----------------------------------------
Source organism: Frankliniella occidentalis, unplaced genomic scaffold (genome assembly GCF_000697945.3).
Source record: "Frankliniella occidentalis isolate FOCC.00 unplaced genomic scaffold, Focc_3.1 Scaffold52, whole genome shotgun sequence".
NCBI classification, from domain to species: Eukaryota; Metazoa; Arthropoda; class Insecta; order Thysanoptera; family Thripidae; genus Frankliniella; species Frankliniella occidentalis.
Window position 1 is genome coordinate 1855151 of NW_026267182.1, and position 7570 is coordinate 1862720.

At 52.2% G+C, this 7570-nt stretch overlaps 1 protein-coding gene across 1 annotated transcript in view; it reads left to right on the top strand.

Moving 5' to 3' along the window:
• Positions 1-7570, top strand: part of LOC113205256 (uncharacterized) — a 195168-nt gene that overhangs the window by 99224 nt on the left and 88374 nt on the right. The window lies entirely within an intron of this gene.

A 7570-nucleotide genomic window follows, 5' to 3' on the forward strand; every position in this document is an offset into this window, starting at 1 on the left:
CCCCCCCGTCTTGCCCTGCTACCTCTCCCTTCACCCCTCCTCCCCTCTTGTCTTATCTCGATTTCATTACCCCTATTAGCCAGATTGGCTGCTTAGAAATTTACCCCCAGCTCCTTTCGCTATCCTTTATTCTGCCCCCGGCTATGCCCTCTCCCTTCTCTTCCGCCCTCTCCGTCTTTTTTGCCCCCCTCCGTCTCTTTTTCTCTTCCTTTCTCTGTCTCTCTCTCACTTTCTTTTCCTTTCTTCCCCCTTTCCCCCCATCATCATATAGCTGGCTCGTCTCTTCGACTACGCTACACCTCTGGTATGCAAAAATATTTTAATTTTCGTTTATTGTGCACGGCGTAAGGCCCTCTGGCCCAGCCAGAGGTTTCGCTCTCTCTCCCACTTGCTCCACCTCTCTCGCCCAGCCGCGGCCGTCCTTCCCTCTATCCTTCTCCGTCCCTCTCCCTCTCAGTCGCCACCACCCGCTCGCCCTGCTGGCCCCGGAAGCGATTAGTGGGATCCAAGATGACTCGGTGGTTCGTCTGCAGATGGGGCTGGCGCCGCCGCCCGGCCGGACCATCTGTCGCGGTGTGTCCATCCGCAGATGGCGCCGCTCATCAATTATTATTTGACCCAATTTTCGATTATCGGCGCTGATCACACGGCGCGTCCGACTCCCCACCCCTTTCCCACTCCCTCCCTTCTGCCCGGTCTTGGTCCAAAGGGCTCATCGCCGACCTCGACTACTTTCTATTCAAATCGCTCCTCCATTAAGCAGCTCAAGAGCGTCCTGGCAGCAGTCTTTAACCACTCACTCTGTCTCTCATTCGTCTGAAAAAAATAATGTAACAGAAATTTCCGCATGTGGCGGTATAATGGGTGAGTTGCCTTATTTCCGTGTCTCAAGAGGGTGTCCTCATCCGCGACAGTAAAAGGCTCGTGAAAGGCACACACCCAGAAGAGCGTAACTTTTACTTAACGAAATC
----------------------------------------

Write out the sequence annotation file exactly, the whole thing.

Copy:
Source organism: Frankliniella occidentalis, unplaced genomic scaffold (genome assembly GCF_000697945.3).
Source record: "Frankliniella occidentalis isolate FOCC.00 unplaced genomic scaffold, Focc_3.1 Scaffold52, whole genome shotgun sequence".
NCBI classification, from domain to species: Eukaryota; Metazoa; Arthropoda; class Insecta; order Thysanoptera; family Thripidae; genus Frankliniella; species Frankliniella occidentalis.
Window position 1 is genome coordinate 1855151 of NW_026267182.1, and position 7570 is coordinate 1862720.

At 52.2% G+C, this 7570-nt stretch overlaps 1 protein-coding gene across 1 annotated transcript in view; it reads left to right on the top strand.

Moving 5' to 3' along the window:
• Positions 1-7570, top strand: part of LOC113205256 (uncharacterized) — a 195168-nt gene that overhangs the window by 99224 nt on the left and 88374 nt on the right. The window lies entirely within an intron of this gene.

A 7570-nucleotide genomic window follows, 5' to 3' on the forward strand; every position in this document is an offset into this window, starting at 1 on the left:
CCCCCCCGTCTTGCCCTGCTACCTCTCCCTTCACCCCTCCTCCCCTCTTGTCTTATCTCGATTTCATTACCCCTATTAGCCAGATTGGCTGCTTAGAAATTTACCCCCAGCTCCTTTCGCTATCCTTTATTCTGCCCCCGGCTATGCCCTCTCCCTTCTCTTCCGCCCTCTCCGTCTTTTTTGCCCCCCTCCGTCTCTTTTTCTCTTCCTTTCTCTGTCTCTCTCTCACTTTCTTTTCCTTTCTTCCCCCTTTCCCCCCATCATCATATAGCTGGCTCGTCTCTTCGACTACGCTACACCTCTGGTATGCAAAAATATTTTAATTTTCGTTTATTGTGCACGGCGTAAGGCCCTCTGGCCCAGCCAGAGGTTTCGCTCTCTCTCCCACTTGCTCCACCTCTCTCGCCCAGCCGCGGCCGTCCTTCCCTCTATCCTTCTCCGTCCCTCTCCCTCTCAGTCGCCACCACCCGCTCGCCCTGCTGGCCCCGGAAGCGATTAGTGGGATCCAAGATGACTCGGTGGTTCGTCTGCAGATGGGGCTGGCGCCGCCGCCCGGCCGGACCATCTGTCGCGGTGTGTCCATCCGCAGATGGCGCCGCTCATCAATTATTATTTGACCCAATTTTCGATTATCGGCGCTGATCACACGGCGCGTCCGACTCCCCACCCCTTTCCCACTCCCTCCCTTCTGCCCGGTCTTGGTCCAAAGGGCTCATCGCCGACCTCGACTACTTTCTATTCAAATCGCTCCTCCATTAAGCAGCTCAAGAGCGTCCTGGCAGCAGTCTTTAACCACTCACTCTGTCTCTCATTCGTCTGAAAAAAATAATGTAACAGAAATTTCCGCATGTGGCGGTATAATGGGTGAGTTGCCTTATTTCCGTGTCTCAAGAGGGTGTCCTCATCCGCGACAGTAAAAGGCTCGTGAAAGGCACACACCCAGAAGAGCGTAACTTTTACTTAACGAAATC